Micafungin concentrations were modeled using the ADAPT 5 program of D'Argenio and colleagues (5). Based on prior work, micafungin is known to follow two-compartment model pharmacokinetics in humans (2, 9, 12). Therefore, a two-compartment model with first-order input and elimination was utilized. Initial population pharmacokinetic parameter estimates were identified using the standard two-stage approach. The estimates were then used in the POPINIT subroutine to create an ADAPT 5 Fortran model file for further analysis. Population pharmacokinetic parameters for the base model were estimated by use of the maximum-likelihood solution via the expectation-maximization (MLEM) algorithm. The relationships between pharmacokinetic parameter and weight, gender, age, comorbid condition, and chronic medications were then examined in scatter plots. When a relationship was identified, the slope of the relationship between covariate and pharmacokinetic parameter was calculated. Those covariates and initial estimates of slope were then introduced into the COVMOD subroutine of the ADAPT program. The relationships between covariate parameters and pharmacokinetic parameters were then determined using the MLEM algorithm to yield the final model estimates. Specifically determinations based on weight or mass (M) in the fractal relationship SCL = SCLstd × (M/66)0.75 were made using ADAPT 5 software, with 66 kg being the breakpoint weight identified in the past (9).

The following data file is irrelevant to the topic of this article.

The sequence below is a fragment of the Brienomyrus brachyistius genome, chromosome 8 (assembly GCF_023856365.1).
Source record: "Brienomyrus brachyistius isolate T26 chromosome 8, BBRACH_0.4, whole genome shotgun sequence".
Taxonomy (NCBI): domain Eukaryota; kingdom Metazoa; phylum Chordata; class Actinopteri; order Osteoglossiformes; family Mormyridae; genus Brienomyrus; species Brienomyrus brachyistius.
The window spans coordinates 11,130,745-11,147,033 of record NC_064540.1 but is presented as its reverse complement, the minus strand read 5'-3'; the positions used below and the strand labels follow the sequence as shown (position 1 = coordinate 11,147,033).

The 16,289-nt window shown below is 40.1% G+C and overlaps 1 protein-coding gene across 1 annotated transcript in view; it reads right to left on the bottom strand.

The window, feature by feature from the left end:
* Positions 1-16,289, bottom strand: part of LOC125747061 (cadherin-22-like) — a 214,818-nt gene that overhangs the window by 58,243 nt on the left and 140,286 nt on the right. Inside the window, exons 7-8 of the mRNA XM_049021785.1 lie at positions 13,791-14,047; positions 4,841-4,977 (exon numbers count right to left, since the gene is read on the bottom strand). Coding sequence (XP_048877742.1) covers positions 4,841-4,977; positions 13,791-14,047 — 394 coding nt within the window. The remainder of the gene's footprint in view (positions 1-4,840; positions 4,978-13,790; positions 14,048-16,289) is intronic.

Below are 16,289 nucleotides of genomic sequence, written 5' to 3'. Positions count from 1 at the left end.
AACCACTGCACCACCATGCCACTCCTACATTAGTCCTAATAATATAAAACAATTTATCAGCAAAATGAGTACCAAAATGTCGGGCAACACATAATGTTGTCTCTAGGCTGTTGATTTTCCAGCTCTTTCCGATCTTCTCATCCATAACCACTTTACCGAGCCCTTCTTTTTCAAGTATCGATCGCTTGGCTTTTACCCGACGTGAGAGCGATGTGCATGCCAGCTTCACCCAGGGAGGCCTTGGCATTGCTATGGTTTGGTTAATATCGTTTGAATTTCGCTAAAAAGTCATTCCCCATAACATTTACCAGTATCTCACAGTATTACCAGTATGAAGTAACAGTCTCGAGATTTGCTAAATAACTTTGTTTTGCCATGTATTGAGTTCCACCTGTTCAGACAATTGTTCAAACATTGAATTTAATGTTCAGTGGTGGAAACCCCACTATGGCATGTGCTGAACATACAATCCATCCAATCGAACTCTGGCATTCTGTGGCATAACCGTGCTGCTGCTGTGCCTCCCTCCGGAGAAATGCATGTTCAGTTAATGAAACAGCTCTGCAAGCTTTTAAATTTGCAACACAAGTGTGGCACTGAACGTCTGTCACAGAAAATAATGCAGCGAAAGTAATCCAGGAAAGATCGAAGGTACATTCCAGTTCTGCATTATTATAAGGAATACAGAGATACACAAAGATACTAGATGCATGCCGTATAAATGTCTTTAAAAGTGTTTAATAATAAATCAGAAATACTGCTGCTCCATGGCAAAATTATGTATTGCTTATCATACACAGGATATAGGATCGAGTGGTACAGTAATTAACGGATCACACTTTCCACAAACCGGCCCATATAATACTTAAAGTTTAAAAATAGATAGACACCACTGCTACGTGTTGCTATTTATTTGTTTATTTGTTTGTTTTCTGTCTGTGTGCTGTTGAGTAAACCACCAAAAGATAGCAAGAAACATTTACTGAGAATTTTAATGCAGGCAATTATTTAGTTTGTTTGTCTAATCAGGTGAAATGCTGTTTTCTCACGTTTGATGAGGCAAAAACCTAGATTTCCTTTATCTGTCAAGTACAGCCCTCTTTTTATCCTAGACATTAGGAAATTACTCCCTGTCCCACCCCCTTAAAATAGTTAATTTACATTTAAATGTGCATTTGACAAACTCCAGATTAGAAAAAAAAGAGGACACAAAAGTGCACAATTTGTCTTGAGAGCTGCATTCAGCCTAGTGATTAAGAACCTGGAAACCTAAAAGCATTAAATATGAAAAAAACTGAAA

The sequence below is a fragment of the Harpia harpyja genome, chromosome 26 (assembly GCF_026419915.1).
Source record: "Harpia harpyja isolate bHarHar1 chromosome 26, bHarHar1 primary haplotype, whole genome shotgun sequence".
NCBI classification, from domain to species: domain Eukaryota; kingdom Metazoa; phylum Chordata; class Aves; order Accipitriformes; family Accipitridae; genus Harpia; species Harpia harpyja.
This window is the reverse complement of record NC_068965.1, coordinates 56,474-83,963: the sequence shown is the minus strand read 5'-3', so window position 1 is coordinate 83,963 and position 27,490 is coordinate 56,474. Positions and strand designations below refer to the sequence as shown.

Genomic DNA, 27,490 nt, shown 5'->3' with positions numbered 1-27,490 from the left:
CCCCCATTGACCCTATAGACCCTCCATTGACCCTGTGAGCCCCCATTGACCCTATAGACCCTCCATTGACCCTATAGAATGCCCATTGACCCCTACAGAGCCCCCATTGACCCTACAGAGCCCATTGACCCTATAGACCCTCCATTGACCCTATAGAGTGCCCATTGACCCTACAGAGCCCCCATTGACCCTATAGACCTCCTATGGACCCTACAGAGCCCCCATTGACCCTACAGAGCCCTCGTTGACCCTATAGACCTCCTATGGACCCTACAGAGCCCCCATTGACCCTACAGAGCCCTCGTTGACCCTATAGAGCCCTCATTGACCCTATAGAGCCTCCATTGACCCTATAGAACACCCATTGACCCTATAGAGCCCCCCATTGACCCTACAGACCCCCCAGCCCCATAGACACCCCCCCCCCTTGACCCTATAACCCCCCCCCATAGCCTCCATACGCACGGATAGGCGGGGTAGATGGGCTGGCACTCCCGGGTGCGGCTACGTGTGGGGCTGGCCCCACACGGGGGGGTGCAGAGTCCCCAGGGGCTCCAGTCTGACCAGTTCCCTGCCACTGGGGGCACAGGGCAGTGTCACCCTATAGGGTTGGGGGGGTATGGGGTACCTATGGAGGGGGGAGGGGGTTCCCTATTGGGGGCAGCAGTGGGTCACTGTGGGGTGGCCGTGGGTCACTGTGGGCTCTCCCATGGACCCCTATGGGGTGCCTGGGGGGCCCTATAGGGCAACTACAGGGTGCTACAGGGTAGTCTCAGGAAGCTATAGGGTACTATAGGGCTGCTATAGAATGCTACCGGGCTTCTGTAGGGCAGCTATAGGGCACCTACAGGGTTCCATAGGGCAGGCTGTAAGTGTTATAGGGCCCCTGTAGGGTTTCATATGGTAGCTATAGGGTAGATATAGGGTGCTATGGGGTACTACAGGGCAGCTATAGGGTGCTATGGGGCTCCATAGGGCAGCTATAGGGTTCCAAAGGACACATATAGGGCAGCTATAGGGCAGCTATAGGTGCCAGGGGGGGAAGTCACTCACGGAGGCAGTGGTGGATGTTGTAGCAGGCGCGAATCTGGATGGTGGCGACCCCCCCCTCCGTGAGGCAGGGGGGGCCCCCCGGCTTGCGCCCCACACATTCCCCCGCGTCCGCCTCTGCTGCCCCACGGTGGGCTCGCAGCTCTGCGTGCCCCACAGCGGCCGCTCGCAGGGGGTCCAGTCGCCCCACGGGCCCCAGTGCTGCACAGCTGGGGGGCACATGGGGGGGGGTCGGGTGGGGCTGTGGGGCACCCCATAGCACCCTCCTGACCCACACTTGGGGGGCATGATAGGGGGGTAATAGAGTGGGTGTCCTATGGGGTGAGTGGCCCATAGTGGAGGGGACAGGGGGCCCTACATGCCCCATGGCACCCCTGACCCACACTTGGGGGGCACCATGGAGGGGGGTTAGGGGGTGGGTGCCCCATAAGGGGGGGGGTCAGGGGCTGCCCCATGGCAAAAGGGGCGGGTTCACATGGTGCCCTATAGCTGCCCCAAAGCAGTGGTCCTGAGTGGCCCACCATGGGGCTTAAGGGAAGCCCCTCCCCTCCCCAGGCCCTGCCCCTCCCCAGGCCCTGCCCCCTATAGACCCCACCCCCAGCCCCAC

Demographic features of the study population are shown in Table 1. A large proportion of these volunteers had other chronic comorbid conditions, including metabolic syndrome. The weight distribution of the population of enrolled subjects is shown in Fig. 1. The minimum weight was 43.0 kg, the median 96.6 kg, and the maximum weight 154.8 kg; thus, weight varied ~4-fold. Therefore, as intended, patients representing a wide range of the weight distribution were recruited into the study. The median weight for men was 96.2 kg versus 98.4 kg for women, values that were not significantly different as determined based on the nonparametric Mann-Whitney U test (P = 0.33). The most difficult category of people to recruit, and the last population to be completed, was of men with a BMI < 25 kg/m2.